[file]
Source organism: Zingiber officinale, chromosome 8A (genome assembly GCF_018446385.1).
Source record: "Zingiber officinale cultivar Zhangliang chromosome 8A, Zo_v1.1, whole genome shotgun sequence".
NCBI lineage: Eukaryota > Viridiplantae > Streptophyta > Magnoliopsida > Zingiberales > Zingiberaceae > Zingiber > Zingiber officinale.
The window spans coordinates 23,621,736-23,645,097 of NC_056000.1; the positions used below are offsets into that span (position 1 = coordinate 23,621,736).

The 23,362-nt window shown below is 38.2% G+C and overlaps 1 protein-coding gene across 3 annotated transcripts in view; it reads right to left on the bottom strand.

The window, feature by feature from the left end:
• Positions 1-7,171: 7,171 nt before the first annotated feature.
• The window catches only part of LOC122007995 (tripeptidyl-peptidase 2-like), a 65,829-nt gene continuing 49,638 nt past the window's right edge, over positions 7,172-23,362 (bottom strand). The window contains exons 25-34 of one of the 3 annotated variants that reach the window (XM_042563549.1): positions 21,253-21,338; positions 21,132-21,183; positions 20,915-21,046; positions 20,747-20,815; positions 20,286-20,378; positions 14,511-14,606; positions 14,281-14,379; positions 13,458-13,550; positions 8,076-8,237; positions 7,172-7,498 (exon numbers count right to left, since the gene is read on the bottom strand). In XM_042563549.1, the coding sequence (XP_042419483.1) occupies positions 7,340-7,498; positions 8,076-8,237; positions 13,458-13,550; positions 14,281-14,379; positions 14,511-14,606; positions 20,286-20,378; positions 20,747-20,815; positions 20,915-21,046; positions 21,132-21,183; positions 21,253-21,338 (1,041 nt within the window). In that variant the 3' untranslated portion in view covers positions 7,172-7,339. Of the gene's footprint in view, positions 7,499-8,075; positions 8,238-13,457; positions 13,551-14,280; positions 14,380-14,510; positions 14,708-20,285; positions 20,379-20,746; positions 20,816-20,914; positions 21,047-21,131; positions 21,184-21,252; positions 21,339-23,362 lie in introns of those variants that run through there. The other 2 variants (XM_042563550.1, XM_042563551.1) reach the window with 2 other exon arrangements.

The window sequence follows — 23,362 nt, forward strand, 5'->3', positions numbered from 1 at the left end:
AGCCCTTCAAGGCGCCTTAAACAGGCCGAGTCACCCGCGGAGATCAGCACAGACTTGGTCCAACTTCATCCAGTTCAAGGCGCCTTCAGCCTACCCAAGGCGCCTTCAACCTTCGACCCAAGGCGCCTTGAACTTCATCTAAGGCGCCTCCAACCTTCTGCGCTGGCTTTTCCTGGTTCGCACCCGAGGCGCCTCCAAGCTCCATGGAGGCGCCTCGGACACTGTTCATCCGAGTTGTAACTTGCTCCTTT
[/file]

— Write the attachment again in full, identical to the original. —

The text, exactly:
Source organism: Zingiber officinale, chromosome 8A (genome assembly GCF_018446385.1).
Source record: "Zingiber officinale cultivar Zhangliang chromosome 8A, Zo_v1.1, whole genome shotgun sequence".
NCBI lineage: Eukaryota > Viridiplantae > Streptophyta > Magnoliopsida > Zingiberales > Zingiberaceae > Zingiber > Zingiber officinale.
The window spans coordinates 23,621,736-23,645,097 of NC_056000.1; the positions used below are offsets into that span (position 1 = coordinate 23,621,736).

The 23,362-nt window shown below is 38.2% G+C and overlaps 1 protein-coding gene across 3 annotated transcripts in view; it reads right to left on the bottom strand.

The window, feature by feature from the left end:
• Positions 1-7,171: 7,171 nt before the first annotated feature.
• The window catches only part of LOC122007995 (tripeptidyl-peptidase 2-like), a 65,829-nt gene continuing 49,638 nt past the window's right edge, over positions 7,172-23,362 (bottom strand). The window contains exons 25-34 of one of the 3 annotated variants that reach the window (XM_042563549.1): positions 21,253-21,338; positions 21,132-21,183; positions 20,915-21,046; positions 20,747-20,815; positions 20,286-20,378; positions 14,511-14,606; positions 14,281-14,379; positions 13,458-13,550; positions 8,076-8,237; positions 7,172-7,498 (exon numbers count right to left, since the gene is read on the bottom strand). In XM_042563549.1, the coding sequence (XP_042419483.1) occupies positions 7,340-7,498; positions 8,076-8,237; positions 13,458-13,550; positions 14,281-14,379; positions 14,511-14,606; positions 20,286-20,378; positions 20,747-20,815; positions 20,915-21,046; positions 21,132-21,183; positions 21,253-21,338 (1,041 nt within the window). In that variant the 3' untranslated portion in view covers positions 7,172-7,339. Of the gene's footprint in view, positions 7,499-8,075; positions 8,238-13,457; positions 13,551-14,280; positions 14,380-14,510; positions 14,708-20,285; positions 20,379-20,746; positions 20,816-20,914; positions 21,047-21,131; positions 21,184-21,252; positions 21,339-23,362 lie in introns of those variants that run through there. The other 2 variants (XM_042563550.1, XM_042563551.1) reach the window with 2 other exon arrangements.

The window sequence follows — 23,362 nt, forward strand, 5'->3', positions numbered from 1 at the left end:
AGCCCTTCAAGGCGCCTTAAACAGGCCGAGTCACCCGCGGAGATCAGCACAGACTTGGTCCAACTTCATCCAGTTCAAGGCGCCTTCAGCCTACCCAAGGCGCCTTCAACCTTCGACCCAAGGCGCCTTGAACTTCATCTAAGGCGCCTCCAACCTTCTGCGCTGGCTTTTCCTGGTTCGCACCCGAGGCGCCTCCAAGCTCCATGGAGGCGCCTCGGACACTGTTCATCCGAGTTGTAACTTGCTCCTTT